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be brought to bear at all times upon the children, which will serve as a substitute for more than half of all the corporal punishment that is now inflicted by teachers who have not learned the use of school records.
Similar remarks might also be made respecting the records of attendance and scholarship, and similar lessons drawn from them, respecting the importance of obtaining the best results by the best means.
In compiling and arranging the forms herewith presented, the two great objects sought were simplicity and completeness. The writer examined and compared a large number of the blanks used in different cities, and endeavored to copy their best features. A trial of over four years in the schools of Chicago, has proved the efficiency of these forms in accomplishing the object for which they were prepared.
The form marked A is the upper portion of a single folio of the Class-Book, arranged for a month of five weeks. When the month contains only four weeks, the last week of the form will be left blank.
*“As a general rule, the teacher, as well as the merchant or · man of business, who keeps his accounts in a loose, irregular manner, and seldom posts his books, is the one most likely to meet with failure, without knowing the cause." —Rochester Report.
“Those teachers who so employ a well-adjusted method as to reach the highest results, deem the practice of keeping records not only a most valuable agency in the whole management of a school. but quite indispensable, for which no equivalent can be found as a substitute."'-- Ariel Parish, Member of Mass. Board of Education.
The following directions and explanations will be a sufficient guide to the use of the Class-Book.
A small a denotes sence, t tardiness, and d dismissal ; to be placed at the lower left-hand corner of the square for A. M., and at the lower right hand for P. M. A blank space at the upper lefthand corner denotes good scholarship; at the upper right-hand corner, good deportment. Marks at the upper left hand denote bad lessons; at the upper right hand, bad conduct. Entries of special credit may be made by turning a pencil on its point, so as to leave a dot in the same corner that is devoted to the marks of error or demerit.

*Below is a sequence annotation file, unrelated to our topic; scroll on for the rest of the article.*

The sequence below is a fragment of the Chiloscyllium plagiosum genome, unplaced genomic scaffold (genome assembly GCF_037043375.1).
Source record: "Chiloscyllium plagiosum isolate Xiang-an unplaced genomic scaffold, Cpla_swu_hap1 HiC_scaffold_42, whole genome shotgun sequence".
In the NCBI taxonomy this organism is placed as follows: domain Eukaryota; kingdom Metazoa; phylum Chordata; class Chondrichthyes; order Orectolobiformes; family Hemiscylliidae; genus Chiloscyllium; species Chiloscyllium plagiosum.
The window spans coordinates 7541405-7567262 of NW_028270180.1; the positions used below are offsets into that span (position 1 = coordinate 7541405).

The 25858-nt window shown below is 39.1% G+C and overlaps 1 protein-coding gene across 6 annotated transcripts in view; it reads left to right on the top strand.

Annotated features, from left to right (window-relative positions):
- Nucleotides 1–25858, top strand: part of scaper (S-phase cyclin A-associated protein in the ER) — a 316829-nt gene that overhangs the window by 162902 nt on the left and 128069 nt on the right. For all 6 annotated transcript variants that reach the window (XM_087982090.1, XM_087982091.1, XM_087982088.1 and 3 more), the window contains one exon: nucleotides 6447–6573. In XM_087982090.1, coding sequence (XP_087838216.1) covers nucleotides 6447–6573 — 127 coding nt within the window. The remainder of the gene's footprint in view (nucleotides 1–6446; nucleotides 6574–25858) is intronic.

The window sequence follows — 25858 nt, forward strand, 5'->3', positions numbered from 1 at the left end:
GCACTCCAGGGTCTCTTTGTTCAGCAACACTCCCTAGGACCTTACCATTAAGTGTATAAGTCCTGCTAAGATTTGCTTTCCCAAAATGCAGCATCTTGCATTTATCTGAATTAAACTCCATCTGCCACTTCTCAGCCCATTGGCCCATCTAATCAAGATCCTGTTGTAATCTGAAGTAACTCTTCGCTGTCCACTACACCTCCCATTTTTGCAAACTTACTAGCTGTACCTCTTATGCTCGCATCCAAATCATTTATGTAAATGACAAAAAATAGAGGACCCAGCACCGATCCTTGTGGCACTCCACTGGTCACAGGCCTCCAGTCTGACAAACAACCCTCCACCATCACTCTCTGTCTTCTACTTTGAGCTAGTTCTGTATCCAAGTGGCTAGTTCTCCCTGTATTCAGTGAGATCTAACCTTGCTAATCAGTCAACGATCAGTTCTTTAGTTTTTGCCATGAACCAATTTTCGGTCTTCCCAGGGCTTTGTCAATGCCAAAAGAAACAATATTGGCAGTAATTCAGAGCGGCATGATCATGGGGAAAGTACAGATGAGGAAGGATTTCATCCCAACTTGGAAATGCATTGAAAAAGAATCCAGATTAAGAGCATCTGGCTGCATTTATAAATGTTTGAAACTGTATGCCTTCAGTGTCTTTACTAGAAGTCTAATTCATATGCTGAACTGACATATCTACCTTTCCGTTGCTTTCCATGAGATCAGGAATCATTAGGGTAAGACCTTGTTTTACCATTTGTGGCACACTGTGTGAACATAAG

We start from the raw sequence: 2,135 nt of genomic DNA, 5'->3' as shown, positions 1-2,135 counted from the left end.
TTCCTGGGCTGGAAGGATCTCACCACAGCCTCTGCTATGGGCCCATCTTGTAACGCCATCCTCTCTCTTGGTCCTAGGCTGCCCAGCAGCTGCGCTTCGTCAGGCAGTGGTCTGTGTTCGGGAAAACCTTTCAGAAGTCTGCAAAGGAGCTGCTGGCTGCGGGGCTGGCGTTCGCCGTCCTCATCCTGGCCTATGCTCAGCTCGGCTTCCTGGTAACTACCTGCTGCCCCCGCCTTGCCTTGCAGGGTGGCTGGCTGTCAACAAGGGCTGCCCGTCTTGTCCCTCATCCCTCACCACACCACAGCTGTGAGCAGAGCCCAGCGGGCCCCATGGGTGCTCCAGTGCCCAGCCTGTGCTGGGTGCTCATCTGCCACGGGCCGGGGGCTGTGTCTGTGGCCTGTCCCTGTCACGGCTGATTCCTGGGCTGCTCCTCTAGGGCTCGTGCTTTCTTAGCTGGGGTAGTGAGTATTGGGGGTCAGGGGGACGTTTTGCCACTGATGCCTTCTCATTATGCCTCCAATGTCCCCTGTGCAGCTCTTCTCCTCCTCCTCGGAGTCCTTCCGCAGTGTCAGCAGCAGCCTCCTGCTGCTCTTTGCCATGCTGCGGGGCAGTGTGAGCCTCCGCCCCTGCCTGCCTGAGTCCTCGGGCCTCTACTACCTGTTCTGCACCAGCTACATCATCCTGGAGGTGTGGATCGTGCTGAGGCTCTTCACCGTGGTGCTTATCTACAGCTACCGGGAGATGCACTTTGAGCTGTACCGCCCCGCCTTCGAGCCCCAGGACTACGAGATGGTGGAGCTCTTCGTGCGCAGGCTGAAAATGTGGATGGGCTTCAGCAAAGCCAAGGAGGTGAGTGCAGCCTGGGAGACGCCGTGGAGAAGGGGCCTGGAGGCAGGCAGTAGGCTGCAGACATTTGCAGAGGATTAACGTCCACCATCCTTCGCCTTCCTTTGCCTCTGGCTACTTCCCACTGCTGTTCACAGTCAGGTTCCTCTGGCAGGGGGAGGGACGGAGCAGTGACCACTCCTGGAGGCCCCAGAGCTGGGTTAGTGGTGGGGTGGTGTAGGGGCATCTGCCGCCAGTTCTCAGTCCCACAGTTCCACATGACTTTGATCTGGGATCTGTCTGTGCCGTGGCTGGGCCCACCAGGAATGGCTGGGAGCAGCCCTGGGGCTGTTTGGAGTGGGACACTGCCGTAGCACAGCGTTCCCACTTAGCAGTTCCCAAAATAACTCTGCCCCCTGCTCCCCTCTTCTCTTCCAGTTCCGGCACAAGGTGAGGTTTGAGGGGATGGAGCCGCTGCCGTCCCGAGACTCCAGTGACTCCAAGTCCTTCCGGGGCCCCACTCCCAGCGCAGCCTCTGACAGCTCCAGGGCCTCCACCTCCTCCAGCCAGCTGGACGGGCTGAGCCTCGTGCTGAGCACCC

The highest degree of excellence in the Average columns is denoted by 100. The column headed General Average combines the three averages of Attendance, Scholarship, and Deportment. The pupil having the highest rank in the General Average, is marked 1 in the col. umn headed Relative Standing; the next highest, 2; and so on through the class.
The daily record of scholarship and deportment should be made with such fullness and care that the averages at the close of the month, may, in the main, be based upon it. In the lower classes of the primary divisions, these daily marks will necessarily be less full and exact than in the more advanced classes, and the teachers will be obliged to rely more upon general impressions, and less upon the daily record ; but even in the lowest classes, some account should be kept of the daily lessons and deportment of the pupils.
At the close of the school month, the results should be carried out in the columns of the Monthly Report, and the name of the teacher affixed. The averages should all be carried out in whole numbers. When there is a fraction of one half or more, add one to the whole number. All fractions less than one half should be dropped.
The numbers under Punctual, Late, Absent, and Dismissed represen half-days. These columns should all be footed up at the close of the month.
Each half-day's absence, unless for sickness, may deduct two from 100 in the Attendance Average, and each tardiness or dismissal may deduct one. Absences and dismissals occasioned by sickness, are carried out in their respective columns, but do not affect the Attendance Average.
The Scholarship and Deportment Averages may be found by deducting the number of marks for bad lessons and bad conduct from 100, provided the pupil has been present through the month ; but if the pupil has been absent any part of the month, the number should be proportionally larger. If teachers give their pupils marks of special credit, these may, at the discretion of the teacher, be applied to cancel a limited number of errors or marks of demerit. Thus, one or two special credit marks may cancel one error or mark of demerit; two or four credit marks may cancel two errors or marks of demerit, etc. But rules for removing marks of error or demerit should be applied with great caution. Pupils should never be suffered to feel that it is an easy matter to secure the removal of errors or marks of demerit which have once been placed against their names.